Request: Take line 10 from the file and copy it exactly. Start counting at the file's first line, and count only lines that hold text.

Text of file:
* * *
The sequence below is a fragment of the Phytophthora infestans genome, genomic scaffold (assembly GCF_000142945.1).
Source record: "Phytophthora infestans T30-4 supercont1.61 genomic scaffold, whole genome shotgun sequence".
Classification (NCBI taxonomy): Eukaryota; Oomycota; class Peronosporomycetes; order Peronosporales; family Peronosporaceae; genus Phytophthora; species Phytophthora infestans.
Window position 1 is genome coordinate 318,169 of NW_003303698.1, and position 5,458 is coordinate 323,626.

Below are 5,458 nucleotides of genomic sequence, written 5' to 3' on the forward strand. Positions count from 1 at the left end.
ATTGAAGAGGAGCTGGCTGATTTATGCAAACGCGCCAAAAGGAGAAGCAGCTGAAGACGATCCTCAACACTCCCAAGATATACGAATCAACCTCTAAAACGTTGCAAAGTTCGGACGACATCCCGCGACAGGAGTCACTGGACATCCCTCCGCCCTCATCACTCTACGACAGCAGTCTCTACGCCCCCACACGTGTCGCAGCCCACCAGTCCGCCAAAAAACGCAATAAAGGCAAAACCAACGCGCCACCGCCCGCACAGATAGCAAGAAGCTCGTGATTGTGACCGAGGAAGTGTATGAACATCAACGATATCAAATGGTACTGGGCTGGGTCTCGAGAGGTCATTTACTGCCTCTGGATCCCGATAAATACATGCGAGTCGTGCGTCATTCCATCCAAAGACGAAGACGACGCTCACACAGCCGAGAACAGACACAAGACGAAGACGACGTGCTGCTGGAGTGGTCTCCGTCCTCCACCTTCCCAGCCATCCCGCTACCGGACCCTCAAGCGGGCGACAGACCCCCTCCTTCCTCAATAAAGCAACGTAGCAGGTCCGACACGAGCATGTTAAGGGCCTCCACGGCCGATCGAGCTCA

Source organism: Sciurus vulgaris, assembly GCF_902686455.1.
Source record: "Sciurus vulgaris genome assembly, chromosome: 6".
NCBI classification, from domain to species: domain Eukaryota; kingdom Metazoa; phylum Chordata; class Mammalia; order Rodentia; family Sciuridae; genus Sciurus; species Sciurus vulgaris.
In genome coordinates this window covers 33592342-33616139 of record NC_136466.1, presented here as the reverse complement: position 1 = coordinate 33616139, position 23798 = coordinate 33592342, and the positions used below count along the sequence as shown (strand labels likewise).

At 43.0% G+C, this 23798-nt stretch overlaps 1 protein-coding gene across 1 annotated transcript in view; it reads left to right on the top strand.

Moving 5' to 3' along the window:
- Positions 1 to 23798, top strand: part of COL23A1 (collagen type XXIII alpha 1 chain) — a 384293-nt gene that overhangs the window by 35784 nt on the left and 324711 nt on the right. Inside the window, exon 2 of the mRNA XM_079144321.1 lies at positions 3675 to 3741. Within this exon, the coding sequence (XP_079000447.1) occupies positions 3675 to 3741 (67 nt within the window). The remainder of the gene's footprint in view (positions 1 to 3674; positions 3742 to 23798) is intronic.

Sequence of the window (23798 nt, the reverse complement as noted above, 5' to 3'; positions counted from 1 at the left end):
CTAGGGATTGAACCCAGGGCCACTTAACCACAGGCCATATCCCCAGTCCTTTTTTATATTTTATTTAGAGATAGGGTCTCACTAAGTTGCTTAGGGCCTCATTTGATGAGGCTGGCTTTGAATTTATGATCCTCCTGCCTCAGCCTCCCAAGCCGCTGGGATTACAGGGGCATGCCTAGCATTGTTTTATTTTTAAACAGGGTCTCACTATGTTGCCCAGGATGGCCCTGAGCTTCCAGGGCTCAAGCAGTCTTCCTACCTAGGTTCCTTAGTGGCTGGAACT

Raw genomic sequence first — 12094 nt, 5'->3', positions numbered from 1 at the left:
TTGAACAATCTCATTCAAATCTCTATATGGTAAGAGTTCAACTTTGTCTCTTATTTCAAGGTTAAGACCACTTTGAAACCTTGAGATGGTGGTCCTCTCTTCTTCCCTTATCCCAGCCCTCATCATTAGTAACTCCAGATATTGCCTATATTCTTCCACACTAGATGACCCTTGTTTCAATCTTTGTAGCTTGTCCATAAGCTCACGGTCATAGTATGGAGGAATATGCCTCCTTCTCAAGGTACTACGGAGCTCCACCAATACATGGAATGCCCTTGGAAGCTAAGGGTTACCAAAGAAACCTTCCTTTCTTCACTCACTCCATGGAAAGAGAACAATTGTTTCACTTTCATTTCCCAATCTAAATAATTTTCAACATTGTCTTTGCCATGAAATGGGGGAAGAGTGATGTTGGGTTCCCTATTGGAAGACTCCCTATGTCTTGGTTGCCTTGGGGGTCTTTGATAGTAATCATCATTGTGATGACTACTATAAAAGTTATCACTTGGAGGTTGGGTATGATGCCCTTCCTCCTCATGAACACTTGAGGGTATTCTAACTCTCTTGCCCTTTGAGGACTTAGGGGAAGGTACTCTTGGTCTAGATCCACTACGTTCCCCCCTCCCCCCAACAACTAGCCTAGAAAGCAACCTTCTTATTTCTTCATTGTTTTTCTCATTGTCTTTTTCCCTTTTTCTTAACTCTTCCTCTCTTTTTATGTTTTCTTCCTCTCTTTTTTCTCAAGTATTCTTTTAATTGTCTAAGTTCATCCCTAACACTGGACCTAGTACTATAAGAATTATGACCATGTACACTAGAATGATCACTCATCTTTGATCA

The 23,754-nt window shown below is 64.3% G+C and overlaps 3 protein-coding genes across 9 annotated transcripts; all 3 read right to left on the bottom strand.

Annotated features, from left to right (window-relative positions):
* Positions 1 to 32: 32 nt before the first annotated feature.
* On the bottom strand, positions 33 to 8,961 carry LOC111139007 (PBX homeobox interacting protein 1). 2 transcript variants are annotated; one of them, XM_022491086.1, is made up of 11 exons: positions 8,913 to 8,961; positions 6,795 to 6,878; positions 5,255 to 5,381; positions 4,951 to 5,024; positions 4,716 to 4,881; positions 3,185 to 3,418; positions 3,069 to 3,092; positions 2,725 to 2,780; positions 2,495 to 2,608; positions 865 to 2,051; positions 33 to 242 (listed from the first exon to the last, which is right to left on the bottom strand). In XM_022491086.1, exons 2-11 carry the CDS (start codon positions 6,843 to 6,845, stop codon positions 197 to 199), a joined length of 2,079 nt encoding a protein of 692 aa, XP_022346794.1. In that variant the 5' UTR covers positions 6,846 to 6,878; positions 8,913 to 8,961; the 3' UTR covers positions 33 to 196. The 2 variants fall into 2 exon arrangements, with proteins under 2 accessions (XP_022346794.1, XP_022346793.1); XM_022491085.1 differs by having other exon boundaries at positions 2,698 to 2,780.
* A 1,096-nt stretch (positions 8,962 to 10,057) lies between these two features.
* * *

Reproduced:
In genome coordinates this window covers 33592342-33616139 of record NC_136466.1, presented here as the reverse complement: position 1 = coordinate 33616139, position 23798 = coordinate 33592342, and the positions used below count along the sequence as shown (strand labels likewise).